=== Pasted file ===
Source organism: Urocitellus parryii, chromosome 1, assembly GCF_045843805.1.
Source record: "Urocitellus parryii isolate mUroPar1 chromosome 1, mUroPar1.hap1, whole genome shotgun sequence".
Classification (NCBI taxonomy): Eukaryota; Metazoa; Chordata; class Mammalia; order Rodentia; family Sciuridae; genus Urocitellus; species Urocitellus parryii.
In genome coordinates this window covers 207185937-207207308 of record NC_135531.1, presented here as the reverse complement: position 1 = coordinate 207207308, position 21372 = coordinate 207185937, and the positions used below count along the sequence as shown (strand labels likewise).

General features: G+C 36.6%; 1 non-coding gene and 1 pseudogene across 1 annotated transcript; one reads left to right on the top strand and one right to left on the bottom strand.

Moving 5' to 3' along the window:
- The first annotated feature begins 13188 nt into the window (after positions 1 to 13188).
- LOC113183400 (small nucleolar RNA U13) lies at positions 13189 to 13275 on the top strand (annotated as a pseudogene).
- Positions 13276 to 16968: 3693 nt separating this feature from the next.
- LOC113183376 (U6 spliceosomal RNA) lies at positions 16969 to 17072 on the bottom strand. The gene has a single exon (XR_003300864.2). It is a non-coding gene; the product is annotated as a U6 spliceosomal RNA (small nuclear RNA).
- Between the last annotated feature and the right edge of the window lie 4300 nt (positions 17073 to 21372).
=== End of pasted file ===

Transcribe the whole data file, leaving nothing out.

Source organism: Urocitellus parryii, chromosome 1, assembly GCF_045843805.1.
Source record: "Urocitellus parryii isolate mUroPar1 chromosome 1, mUroPar1.hap1, whole genome shotgun sequence".
Classification (NCBI taxonomy): Eukaryota; Metazoa; Chordata; class Mammalia; order Rodentia; family Sciuridae; genus Urocitellus; species Urocitellus parryii.
In genome coordinates this window covers 207185937-207207308 of record NC_135531.1, presented here as the reverse complement: position 1 = coordinate 207207308, position 21372 = coordinate 207185937, and the positions used below count along the sequence as shown (strand labels likewise).

General features: G+C 36.6%; 1 non-coding gene and 1 pseudogene across 1 annotated transcript; one reads left to right on the top strand and one right to left on the bottom strand.

Moving 5' to 3' along the window:
- The first annotated feature begins 13188 nt into the window (after positions 1 to 13188).
- LOC113183400 (small nucleolar RNA U13) lies at positions 13189 to 13275 on the top strand (annotated as a pseudogene).
- Positions 13276 to 16968: 3693 nt separating this feature from the next.
- LOC113183376 (U6 spliceosomal RNA) lies at positions 16969 to 17072 on the bottom strand. The gene has a single exon (XR_003300864.2). It is a non-coding gene; the product is annotated as a U6 spliceosomal RNA (small nuclear RNA).
- Between the last annotated feature and the right edge of the window lie 4300 nt (positions 17073 to 21372).